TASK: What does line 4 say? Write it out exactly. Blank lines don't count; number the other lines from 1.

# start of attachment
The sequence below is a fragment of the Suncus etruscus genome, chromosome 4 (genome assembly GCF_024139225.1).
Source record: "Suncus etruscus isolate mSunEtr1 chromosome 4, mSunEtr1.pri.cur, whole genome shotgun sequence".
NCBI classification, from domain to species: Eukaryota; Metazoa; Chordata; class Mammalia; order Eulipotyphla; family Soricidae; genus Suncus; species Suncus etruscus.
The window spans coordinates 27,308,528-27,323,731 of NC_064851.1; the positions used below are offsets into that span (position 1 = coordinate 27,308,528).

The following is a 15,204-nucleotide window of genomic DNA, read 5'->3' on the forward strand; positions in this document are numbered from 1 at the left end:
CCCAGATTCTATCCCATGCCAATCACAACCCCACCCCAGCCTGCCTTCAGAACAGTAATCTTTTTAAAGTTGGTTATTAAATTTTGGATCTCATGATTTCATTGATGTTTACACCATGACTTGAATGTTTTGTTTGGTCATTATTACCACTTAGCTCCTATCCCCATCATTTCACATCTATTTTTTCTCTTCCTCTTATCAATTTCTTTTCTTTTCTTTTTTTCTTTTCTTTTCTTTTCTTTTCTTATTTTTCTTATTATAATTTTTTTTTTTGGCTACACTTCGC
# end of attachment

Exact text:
The window spans coordinates 27,308,528-27,323,731 of NC_064851.1; the positions used below are offsets into that span (position 1 = coordinate 27,308,528).